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PM

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by

Ann Walter

on 17 September 2013

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Transcript of PM

Office of Patient Experience
Best Practices Division

Project Management
Overview
•What is a project?

•What are a project's main drivers?

•What tools support successful project management?
A Project is...

•These products may be tangible or intangible.

•The end-product all deliverables, must have the potential, or capability to realize business benefits.
Tools
•Projects are temporary in nature and have a
beginning and end date.
•A project has a set of objectives.
•A project has an organization structure.
•A project has resources — used to create the deliverables or products.
Gap Analysis

Budget Analysis
Project Scope
Scope document

Project Plan

Timeline

Process Flow
Process Map
Process Maps Show:

•The overall workflow
•How elements interact with each other
•Inputs and Outputs
1
2
4
Questions:
Who is the audience?

What aspects of this process are important for my purposes?
Planning
Documenting
Example
5
Group Activity
Within your group, create a process mapping that reflects the Press Ganey survey distribution process.
Resources
•Isaac and myself

•Project Management Body of Knowledge (PMBOK)

•Continuous Improvement Toolkit available on the Patient Experience S Drive
Legend:
Programs: - Microsoft Word "Shapes" section has these items
- Microsoft Visio "Basic Flow Chart Shapes" has these items in a template
6
We can talk through the steps of a process....
...like a patient visiting for Lab work and Doctor's appt.
3
• Patient arrives

• Scheduled appointment time

• Patient handed forms to fill out

• Forms completed

• Patient sent for lab work

• Patient asked to wait in lab
• Patient enters lab

• Patient exits lab

• Patient returns to doctor

• Patient sees doctor

• Patient leaves doctor’s office
What is a scope?
Scope Documentation
Work Breakdown Structure (WBS) Control Scope and Minimize Scope Creep
What is a scope?
Staying On Track? – When the Scope Goes Bad!
Scope Documentation
Documenting the scope is proactive detective work to gather and define detailed requirements.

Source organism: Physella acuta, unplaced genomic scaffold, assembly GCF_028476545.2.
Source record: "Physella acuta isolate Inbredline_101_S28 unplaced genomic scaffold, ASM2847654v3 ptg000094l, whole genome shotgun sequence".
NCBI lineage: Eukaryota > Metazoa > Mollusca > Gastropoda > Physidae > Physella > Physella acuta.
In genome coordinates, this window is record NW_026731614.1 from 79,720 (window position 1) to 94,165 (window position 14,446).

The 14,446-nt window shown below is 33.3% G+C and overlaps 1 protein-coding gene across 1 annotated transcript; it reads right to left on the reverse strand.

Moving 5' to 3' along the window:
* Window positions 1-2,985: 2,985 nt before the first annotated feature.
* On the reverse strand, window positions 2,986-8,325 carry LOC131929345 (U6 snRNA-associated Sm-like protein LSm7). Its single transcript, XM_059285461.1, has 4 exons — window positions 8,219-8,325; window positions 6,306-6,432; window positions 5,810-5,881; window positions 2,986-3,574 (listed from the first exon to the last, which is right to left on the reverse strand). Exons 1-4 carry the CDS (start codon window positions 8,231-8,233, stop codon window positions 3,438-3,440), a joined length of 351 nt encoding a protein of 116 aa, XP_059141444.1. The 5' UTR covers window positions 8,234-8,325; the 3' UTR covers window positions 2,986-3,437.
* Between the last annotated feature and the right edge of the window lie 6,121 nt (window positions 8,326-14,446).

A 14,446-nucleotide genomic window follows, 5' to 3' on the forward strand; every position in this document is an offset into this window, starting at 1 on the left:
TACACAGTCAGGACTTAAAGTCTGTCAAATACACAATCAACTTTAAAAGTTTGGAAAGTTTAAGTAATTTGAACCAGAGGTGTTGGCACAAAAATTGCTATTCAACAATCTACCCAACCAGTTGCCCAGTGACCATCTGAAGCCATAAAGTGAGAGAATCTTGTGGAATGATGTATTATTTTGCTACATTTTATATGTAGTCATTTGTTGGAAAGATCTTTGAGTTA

Budget and Time
Assumptions
Constraints
Exclusions
Risks
Metrics
Project Team and Subject Matter Experts
Milestones
Current State: Prior to Project Start
Defines the beginning and end point of a project
Identifies purpose, objectives and deliverables
Describes what needs to be done to attain the final outcome
Tells you when you’re done
Active Project: In-scope
Active Project: Out-of-scope
The Wedding Planners Group Activity:
Plan for a wedding
Decide the goal of your wedding project
Fill out the objectives
Then fill out and organize tasks
Scope is developed as part of the project initiation process.
Control Scope and Minimize Scope Creep
Engage Your Sponsor - Ultimate Decision Maker
Effectively communicate the scope
Get scope formally approved
Why Scope?
Aligning the Project Management Triangle - Cost, Time, and Work
Guaranteeing quality results and desired outcome
Work Breakdown Structure (WBS)
WBS...
is the basis for dividing work into definable increments
is a hierarchical decomposition of the project into phases, deliverables and work packages
helps to take a project and ‘break’ it down into manageable parts
Manageable Chunks!
Projects maybe broken down into three levels
What is scope creep?
Introduction of requirements that were not in the approved deliverable
small changes that can accumulate to unaccounted for work effort
Dealing with Change?
Communicate changes and get approval before including them in the scope.
challenges a project's success
causes project team to drift from original purpose
Unvetted and unapproved changes
v.
Vetted and Approved changes
accepted cost and/or time impact by sponsor
clear expectations with updated scope work breakdown structure
Achievable and Attainable Deliverables!
Tools to bring it all together
Step 3: Scope also includes, but is not limited to...
Step 1: What success looks like?
Purpose, Objectives, and Deliverables
Step 2: Who Owns the project?
Sponsor and Stakeholders
Full transcript